WASHINGTON — The National Nuclear Security Administration is underestimating how much funding it needs to update and maintain America's nuclear warheads, a government watchdog has concluded.
A new Government Accountability Office report on the NNSA, a quasi-independent branch of the Department of Energy that manages the nuclear stockpile, warns that the agency has five major modernization programs that will be underfunded in the coming years — which in turn could lead to program delays.
"This misalignment indicates that estimated budgets may not be sufficient to fully execute program plans and that NNSA may need to increase budget estimates for those programs in the future," GAO investigators concluded.
NNSA's most recent budget request was for $49.4 billion for fiscal years 2017 through 2021, with about $9.2 billion for 2017. The agency has estimated that between 2017 and 2041, modernization costs will sit at just over $300 billion.
The five programs the GAO raised concerns about are the W76-1 Life Extension Program, which will extend the life on the Navy’s Trident II D5 submarine-launched ballistic missile; the B61-12 Life Extension Program, which seeks to combine a number of B61 bomb variants into a more modernized nuclear gravity bomb; the W80-4 Life Extension Program, whose goal is to provide a warhead for a future long-range standoff missile that will replace the Air Force’s current air-launched cruise missile; the IW-1 Life Extension Program, which is meant to create an interoperable warhead for various systems; and the W88 Alteration 370, which will replace the arming, fuzing and firing subsystem for the W88 warhead for the Trident II.
The budget differential is so large that in some cases, the low end of NNSA’s cost-range estimates exceeds the estimates in the budget materials. For instance, the GAO found that the W80-4 program’s low-range cost estimate for FY2017 exceeds the budget estimate by about $26.9 million.
"In addition, the budget estimates for some modernization programs for fiscal years 2018 through 2021 are more than $5 billion below the funding levels NNSA has identified needing. If these needs are not met, NNSA may have to defer certain modernization work," the GAO report states. "NNSA’s fiscal year 2017 plan concludes that the modernization program is generally affordable in the years beyond the [Future-Years Nuclear Security Program], but this conclusion is optimistic, and the NNSA plan does not assess options to align future modernization plans and budgets with or without out-year funding increases."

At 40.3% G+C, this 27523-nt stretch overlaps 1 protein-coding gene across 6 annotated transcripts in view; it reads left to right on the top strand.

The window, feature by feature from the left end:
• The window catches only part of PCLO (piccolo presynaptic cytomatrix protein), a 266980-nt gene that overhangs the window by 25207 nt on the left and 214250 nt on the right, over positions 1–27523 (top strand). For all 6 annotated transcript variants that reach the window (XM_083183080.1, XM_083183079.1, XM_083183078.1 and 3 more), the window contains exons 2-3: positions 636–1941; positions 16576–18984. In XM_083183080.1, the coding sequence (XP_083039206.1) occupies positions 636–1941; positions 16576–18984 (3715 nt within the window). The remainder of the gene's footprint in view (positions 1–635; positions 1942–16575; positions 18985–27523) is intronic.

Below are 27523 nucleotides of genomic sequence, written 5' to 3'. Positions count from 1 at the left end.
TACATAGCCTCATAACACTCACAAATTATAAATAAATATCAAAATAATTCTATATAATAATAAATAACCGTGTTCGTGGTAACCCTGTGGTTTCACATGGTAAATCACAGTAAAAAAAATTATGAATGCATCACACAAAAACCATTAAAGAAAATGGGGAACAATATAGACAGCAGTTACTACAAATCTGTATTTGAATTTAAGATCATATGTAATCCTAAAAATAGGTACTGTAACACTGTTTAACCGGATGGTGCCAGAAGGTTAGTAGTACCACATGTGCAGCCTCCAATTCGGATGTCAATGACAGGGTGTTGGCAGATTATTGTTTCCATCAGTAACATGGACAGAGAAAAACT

The report’s release coincides with the start of the Nuclear Posture Review, a major look at how America’s military arsenal is designed, modernized and maintained. That review is expected to be completed before the end of the year and will help guide the fiscal 2019 budget plan.
The GAO’s report drew attention from the nonproliferation community, with Kingston Reif of the Arms Control Association calling it "devastating" and a sign of the "coming fiscal train wreck facing NNSA's weapons program."
"The report makes it clear that NNSA's current plan is unrealistic and probably unexecutable and that the agency has no real plan to address the mismatch between its plans and budgets other than to kick the can and hope for more money," Reif said. "This is a recipe for further cost overruns, schedule delays and mindless cuts to higher-priority NNSA programs, namely nuclear security and nonproliferation."
In a response summarized by the GAO report, the NNSA did not address each of the watchdog’s concerns but more generally pointed out that estimating funding for programs into the 2030s and beyond is complicated and, by nature, reflect broad estimates rather than hard programing figures. Complicating the issue, the GAO acknowledged, is the question of sequestration and what the budget caps may look like in the future.
One area the GAO says the agency is doing a good job? Trying to tackle its backlog of deferred maintenance, including the creation of a "Top 10" list of the biggest problem sites and trying to use FY2017 funding to address those concerns. Frank Klotz, the NNSA head, has also been vocal about his maintenance concerns in public statements, as well as during congressional testimony.
Aaron Mehta was deputy editor and senior Pentagon correspondent for Defense News, covering policy, strategy and acquisition at the highest levels of the Defense Department and its international partners.